The patient should be isolated until all scabs have fallen off (about 3-4 wk after rash onset) to prevent transmission of the variola virus to nonimmune persons. The fluid and electrolyte balance should be monitored and maintained to avoid dehydration. Medications should be given for fever and pain. Good nutritional support should be maintained. Skin care should be instituted. Complications should be monitored for and treated. Unless the diagnosis of smallpox is confirmed in a laboratory, patients should receive smallpox vaccination if they will be isolated with other patients with confirmed or suspected smallpox, to prevent accidental transmission. Corneal lesions may be treated with topical idoxuridine
There is no cure for the smallpox virus. As a result of worldwide, repeated vaccination programs, the variola virus (smallpox) has been completely eradicated. The only people considered to be at risk for smallpox are researchers who work with it in a laboratory setting. In the unlikely event that an exposure to the smallpox virus occurs, vaccination within one to three days can keep the illness from being so severe. In addition, antibiotics can help to reduce the bacterial infections associated with the virus. Treatment of smallpox is left more to nature than to medicine. This is because it is a viral infection and not much is known about smallpox viruses. The spread of smallpox, however, is checked by vaccination. If smallpox is left uncontrolled, it may become an epidemic and even a pandemic. Hence, timely prophylactic treatment for smallpox is very necessary. According to Ayurveda, smallpox was considered to be a possession of the goddess Sitala. In age-old tradition, the person suffering from smallpox was externally treated with a mixture of neem, turmeric and flour. The purpose of this mixture was to create a cooling effect on the burning sensation caused by the pustules. Once the pustules were fully ripened, they were pricked with a short thorn to let the pus and infected blood flow out. Though a painful process, this was effective in relieving long-term pain in the patient. Today, such painful methods are no longer used. Ayurveda has retained almost the same constituents, but the methods used are different. Modern day Ayurveda focuses on the prevention of the disease rather than its treatment.
Before contact with the virus, the vaccine can protect you from getting sick. Within 3 days of being exposed to the virus, the vaccine might protect you from getting the disease. If you still get the disease, you might get much less sick than an unvaccinated person would. Within 4 to 7 days of being exposed to the virus, the vaccine likely gives you some protection from the disease. If you still get the disease, you might not get as sick as an unvaccinated person would.
People who should not get the vaccine include anyone who is allergic to the vaccine or any of its components (polymyxin B, streptomycin, chlortetracycline, neomycin); pregnant women; women who are breastfeeding; people who have, or have had, skin conditions (especially eczema and atopic dermatitis); and people with weakened immune systems, such as those who have received a transplant, are HIV positive, are receiving treatment for cancer, are taking medications (like steroids) that suppress the immune system, or have heart conditions. Also individuals younger than 12 months of age should not get the vaccine. Additionally, the Advisory Committee on Immunization Practices (ACIP) advises against non-emergency use of smallpox vaccine in children younger than 18 years of age and the vaccine manufacturer's package insert states that the vaccine is not recommended for use in geriatric populations in non-emergency situations..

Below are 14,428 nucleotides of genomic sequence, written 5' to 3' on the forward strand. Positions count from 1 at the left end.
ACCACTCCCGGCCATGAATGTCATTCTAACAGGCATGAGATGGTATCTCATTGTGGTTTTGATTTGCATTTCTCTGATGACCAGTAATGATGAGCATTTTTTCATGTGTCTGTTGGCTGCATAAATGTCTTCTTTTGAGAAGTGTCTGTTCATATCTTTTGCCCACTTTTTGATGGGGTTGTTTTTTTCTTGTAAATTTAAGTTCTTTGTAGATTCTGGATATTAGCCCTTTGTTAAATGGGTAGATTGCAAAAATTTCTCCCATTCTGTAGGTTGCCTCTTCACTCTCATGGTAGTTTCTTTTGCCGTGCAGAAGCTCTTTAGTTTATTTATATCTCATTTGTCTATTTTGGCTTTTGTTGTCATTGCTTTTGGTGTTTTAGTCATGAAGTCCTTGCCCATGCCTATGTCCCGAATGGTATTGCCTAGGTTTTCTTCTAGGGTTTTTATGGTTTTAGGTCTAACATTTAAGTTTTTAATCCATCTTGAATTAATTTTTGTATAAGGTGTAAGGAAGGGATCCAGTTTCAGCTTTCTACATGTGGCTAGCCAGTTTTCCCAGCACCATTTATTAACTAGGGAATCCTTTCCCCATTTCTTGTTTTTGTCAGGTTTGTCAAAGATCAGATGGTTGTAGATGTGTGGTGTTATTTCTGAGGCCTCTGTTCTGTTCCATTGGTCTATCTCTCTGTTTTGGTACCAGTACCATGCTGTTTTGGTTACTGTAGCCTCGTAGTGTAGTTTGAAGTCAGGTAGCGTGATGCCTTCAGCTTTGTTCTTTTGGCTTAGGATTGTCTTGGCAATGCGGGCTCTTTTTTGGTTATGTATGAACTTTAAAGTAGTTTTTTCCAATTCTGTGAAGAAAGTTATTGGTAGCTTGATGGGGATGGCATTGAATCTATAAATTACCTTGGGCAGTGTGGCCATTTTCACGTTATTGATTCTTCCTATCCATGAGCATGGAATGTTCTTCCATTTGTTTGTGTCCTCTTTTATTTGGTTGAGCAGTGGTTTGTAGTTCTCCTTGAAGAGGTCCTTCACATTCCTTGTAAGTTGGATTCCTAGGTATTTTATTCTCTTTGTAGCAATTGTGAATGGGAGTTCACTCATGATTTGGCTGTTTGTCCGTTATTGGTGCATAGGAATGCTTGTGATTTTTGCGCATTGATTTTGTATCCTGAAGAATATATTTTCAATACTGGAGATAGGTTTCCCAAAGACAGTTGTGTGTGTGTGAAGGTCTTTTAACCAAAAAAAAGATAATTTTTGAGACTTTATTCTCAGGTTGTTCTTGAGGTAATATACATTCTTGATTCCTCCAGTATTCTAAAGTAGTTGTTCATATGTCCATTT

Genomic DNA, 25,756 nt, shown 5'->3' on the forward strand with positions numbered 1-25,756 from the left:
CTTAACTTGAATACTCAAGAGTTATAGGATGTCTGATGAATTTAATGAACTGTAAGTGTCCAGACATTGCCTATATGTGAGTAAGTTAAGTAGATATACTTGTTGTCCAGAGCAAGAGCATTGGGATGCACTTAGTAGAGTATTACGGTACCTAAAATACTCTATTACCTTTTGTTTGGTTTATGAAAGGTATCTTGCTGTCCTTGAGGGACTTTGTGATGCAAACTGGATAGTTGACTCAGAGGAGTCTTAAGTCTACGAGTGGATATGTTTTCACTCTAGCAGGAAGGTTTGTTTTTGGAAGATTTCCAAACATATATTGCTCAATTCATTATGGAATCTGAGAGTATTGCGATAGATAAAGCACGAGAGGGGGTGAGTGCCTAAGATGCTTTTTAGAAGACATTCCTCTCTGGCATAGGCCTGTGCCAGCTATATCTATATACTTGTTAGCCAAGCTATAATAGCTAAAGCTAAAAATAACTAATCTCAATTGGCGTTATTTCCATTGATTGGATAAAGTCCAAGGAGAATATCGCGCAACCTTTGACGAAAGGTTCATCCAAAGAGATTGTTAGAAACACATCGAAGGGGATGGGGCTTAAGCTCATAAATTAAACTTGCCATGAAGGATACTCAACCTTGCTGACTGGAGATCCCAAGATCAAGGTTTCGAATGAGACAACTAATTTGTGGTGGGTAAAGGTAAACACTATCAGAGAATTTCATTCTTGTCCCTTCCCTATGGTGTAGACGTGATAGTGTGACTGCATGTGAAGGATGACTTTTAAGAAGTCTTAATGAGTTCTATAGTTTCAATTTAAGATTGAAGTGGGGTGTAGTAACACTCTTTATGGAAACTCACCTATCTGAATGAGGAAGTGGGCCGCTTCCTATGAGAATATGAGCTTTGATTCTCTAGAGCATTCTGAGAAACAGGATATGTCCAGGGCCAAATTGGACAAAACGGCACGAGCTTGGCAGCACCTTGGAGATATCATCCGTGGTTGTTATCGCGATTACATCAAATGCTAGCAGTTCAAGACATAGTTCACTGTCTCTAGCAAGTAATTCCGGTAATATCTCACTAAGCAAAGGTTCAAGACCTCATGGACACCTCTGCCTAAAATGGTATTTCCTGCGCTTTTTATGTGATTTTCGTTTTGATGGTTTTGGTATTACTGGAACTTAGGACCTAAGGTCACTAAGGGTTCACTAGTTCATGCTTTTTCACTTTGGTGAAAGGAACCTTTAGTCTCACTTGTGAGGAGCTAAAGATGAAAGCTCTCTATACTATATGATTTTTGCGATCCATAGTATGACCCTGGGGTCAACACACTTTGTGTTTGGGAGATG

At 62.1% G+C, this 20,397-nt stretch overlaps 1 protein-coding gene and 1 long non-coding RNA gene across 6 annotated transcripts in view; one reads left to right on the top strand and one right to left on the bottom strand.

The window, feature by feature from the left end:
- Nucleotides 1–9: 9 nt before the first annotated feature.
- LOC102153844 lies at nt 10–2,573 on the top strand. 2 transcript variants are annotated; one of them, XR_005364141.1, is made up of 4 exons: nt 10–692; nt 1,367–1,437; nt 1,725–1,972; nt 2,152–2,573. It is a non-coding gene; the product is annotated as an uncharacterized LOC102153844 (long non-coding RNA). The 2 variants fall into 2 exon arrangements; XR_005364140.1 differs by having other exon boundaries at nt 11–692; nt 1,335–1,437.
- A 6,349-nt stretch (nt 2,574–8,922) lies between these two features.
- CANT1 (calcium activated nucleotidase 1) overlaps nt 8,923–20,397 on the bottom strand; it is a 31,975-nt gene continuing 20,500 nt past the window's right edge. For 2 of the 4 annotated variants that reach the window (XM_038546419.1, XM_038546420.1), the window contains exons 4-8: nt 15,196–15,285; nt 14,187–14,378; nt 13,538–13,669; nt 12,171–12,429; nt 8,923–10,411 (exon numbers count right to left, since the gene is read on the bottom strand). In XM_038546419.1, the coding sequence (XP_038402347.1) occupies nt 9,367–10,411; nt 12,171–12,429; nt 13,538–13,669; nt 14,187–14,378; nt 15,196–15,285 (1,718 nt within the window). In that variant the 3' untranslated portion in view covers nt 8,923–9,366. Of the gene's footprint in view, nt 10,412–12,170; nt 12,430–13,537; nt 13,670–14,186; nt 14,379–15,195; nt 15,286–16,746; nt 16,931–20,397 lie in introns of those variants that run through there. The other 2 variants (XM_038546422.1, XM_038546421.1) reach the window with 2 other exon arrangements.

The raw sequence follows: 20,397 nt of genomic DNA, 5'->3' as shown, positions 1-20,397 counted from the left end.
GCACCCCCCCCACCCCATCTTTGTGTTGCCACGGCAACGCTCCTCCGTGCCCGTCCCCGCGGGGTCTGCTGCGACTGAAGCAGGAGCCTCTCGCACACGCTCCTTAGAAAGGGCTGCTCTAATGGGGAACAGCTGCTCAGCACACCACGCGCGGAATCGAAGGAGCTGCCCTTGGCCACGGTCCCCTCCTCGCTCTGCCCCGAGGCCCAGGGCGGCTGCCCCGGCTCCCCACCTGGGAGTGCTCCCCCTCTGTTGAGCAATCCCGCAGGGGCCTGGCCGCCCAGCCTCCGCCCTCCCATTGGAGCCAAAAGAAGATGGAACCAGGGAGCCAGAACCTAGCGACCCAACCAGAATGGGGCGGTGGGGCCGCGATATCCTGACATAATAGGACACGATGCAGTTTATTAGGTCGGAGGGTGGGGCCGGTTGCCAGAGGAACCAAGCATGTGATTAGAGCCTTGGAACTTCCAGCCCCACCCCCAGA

These reactions to the smallpox vaccine usually go away without treatment: The arm may be sore and red where the vaccine was given. The glands in the armpits may become large and sore. The vaccinated person may run a low fever. 1 out of 3 people may feel bad enough to miss work, school, or recreational activity or have trouble sleeping. Serious Reactions to the Smallpox Vaccine. In the past, about 1,000 people for every 1 million people vaccinated with the smallpox vaccine for the first time experienced reactions that, while not life-threatening, were serious. These reactions may require medical attention: A vaccinia rash or outbreak of sores limited to one area. This is an accidental spreading of the vaccinia virus caused by touching the vaccination site and then touching another part of the body or another person. It usually occurs on the genitals or face, including the eyes, where it can damage sight or lead to blindness. Washing hands with soap and water after touching the vaccine site will help prevent this. A widespread vaccinia rash. The virus spreads from the vaccination site through the blood. Sores break out on parts of the body away from the vaccination site (generalized vaccine). A toxic or allergic rash in response to the vaccine that can take various forms (erythema multiforme).
After the vaccine is given, it is very important to follow instructions follow to care for the site of the vaccine. Because the virus is live, it can spread to other parts of your body, or even to other people. The vaccinia virus (the live virus in the smallpox vaccine) may cause rash, fever, and head and body aches. In certain groups of people, complications from the vaccinia virus can be severe.
After exposure, it takes between 7 and 17 days for symptoms of smallpox to appear (average incubation time is 12 to 14 days). During this time, the infected person feels fine and is not contagious.
Rs. 500 to Rs. 5000
The results being permanent depend on the patient's health and condition.
There are no other known alternatives.